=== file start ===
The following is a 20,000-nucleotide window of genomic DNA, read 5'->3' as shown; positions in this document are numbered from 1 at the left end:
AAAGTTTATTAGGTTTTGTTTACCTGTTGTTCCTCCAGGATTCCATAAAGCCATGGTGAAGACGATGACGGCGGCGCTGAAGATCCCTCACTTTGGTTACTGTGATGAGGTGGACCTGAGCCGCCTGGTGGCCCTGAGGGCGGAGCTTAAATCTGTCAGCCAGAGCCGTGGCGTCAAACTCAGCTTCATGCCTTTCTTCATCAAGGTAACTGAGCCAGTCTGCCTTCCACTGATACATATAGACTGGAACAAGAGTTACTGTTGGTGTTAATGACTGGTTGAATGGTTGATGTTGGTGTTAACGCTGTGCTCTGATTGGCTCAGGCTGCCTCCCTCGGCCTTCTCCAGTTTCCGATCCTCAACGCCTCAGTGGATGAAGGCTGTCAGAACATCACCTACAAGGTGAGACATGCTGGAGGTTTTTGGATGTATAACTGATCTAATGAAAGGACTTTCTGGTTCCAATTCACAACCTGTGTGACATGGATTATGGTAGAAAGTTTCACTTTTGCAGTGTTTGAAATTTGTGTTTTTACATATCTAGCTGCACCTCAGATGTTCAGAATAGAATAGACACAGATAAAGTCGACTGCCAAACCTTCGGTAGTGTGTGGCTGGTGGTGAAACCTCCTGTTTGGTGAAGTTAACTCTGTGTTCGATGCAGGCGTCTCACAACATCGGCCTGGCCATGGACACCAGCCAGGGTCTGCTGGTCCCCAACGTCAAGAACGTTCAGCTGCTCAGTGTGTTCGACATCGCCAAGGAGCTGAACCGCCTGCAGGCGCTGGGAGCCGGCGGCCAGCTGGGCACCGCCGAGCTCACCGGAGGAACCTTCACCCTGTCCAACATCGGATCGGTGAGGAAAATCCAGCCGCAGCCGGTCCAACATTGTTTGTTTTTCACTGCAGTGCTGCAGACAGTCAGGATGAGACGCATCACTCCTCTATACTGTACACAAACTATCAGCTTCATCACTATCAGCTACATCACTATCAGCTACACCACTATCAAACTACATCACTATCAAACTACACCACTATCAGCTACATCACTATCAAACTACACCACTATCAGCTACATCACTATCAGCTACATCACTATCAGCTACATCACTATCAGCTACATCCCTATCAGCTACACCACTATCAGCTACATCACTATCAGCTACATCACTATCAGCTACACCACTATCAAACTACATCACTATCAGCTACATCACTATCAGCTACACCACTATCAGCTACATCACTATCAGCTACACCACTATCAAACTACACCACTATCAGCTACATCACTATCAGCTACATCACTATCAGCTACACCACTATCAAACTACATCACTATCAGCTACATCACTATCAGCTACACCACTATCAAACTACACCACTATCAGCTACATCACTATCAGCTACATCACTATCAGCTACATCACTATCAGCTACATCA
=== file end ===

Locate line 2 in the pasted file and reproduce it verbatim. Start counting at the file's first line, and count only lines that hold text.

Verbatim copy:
AAAGTTTATTAGGTTTTGTTTACCTGTTGTTCCTCCAGGATTCCATAAAGCCATGGTGAAGACGATGACGGCGGCGCTGAAGATCCCTCACTTTGGTTACTGTGATGAGGTGGACCTGAGCCGCCTGGTGGCCCTGAGGGCGGAGCTTAAATCTGTCAGCCAGAGCCGTGGCGTCAAACTCAGCTTCATGCCTTTCTTCATCAAGGTAACTGAGCCAGTCTGCCTTCCACTGATACATATAGACTGGAACAAGAGTTACTGTTGGTGTTAATGACTGGTTGAATGGTTGATGTTGGTGTTAACGCTGTGCTCTGATTGGCTCAGGCTGCCTCCCTCGGCCTTCTCCAGTTTCCGATCCTCAACGCCTCAGTGGATGAAGGCTGTCAGAACATCACCTACAAGGTGAGACATGCTGGAGGTTTTTGGATGTATAACTGATCTAATGAAAGGACTTTCTGGTTCCAATTCACAACCTGTGTGACATGGATTATGGTAGAAAGTTTCACTTTTGCAGTGTTTGAAATTTGTGTTTTTACATATCTAGCTGCACCTCAGATGTTCAGAATAGAATAGACACAGATAAAGTCGACTGCCAAACCTTCGGTAGTGTGTGGCTGGTGGTGAAACCTCCTGTTTGGTGAAGTTAACTCTGTGTTCGATGCAGGCGTCTCACAACATCGGCCTGGCCATGGACACCAGCCAGGGTCTGCTGGTCCCCAACGTCAAGAACGTTCAGCTGCTCAGTGTGTTCGACATCGCCAAGGAGCTGAACCGCCTGCAGGCGCTGGGAGCCGGCGGCCAGCTGGGCACCGCCGAGCTCACCGGAGGAACCTTCACCCTGTCCAACATCGGATCGGTGAGGAAAATCCAGCCGCAGCCGGTCCAACATTGTTTGTTTTTCACTGCAGTGCTGCAGACAGTCAGGATGAGACGCATCACTCCTCTATACTGTACACAAACTATCAGCTTCATCACTATCAGCTACATCACTATCAGCTACACCACTATCAAACTACATCACTATCAAACTACACCACTATCAGCTACATCACTATCAAACTACACCACTATCAGCTACATCACTATCAGCTACATCACTATCAGCTACATCACTATCAGCTACATCCCTATCAGCTACACCACTATCAGCTACATCACTATCAGCTACATCACTATCAGCTACACCACTATCAAACTACATCACTATCAGCTACATCACTATCAGCTACACCACTATCAGCTACATCACTATCAGCTACACCACTATCAAACTACACCACTATCAGCTACATCACTATCAGCTACATCACTATCAGCTACACCACTATCAAACTACATCACTATCAGCTACATCACTATCAGCTACACCACTATCAAACTACACCACTATCAGCTACATCACTATCAGCTACATCACTATCAGCTACATCACTATCAGCTACATCA